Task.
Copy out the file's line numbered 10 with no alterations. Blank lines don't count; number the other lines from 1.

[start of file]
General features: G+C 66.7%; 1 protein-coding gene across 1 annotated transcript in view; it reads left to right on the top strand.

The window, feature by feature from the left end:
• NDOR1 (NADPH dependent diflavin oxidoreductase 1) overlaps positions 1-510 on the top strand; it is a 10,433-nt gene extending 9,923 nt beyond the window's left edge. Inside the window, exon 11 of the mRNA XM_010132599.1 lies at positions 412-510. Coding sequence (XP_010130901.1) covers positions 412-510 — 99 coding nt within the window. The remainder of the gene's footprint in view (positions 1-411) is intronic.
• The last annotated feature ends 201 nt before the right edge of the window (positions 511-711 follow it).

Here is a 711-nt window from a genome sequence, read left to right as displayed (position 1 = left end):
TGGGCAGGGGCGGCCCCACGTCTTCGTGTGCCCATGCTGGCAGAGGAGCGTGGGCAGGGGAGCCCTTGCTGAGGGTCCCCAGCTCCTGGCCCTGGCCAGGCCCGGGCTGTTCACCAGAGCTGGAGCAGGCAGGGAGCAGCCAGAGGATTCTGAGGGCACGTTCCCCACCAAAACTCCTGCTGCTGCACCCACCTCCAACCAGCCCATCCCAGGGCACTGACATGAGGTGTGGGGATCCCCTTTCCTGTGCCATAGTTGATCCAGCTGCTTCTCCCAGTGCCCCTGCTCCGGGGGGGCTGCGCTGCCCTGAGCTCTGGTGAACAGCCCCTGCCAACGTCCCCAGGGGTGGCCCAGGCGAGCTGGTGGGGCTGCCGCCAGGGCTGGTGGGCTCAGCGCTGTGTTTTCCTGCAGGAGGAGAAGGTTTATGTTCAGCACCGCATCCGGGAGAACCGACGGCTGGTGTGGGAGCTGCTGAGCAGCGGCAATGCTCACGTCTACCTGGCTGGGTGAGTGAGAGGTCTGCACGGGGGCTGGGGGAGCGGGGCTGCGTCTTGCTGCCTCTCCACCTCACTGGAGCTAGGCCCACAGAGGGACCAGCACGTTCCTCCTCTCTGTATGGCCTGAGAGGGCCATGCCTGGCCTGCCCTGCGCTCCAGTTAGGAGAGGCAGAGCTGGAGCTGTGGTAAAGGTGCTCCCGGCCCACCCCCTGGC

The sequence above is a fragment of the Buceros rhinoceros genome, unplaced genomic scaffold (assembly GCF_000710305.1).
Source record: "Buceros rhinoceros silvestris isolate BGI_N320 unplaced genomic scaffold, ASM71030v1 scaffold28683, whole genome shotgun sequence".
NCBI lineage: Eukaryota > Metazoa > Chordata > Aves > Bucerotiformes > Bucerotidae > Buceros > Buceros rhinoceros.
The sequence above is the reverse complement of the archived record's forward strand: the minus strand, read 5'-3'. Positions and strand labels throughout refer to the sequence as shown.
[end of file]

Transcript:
The sequence above is the reverse complement of the archived record's forward strand: the minus strand, read 5'-3'. Positions and strand labels throughout refer to the sequence as shown.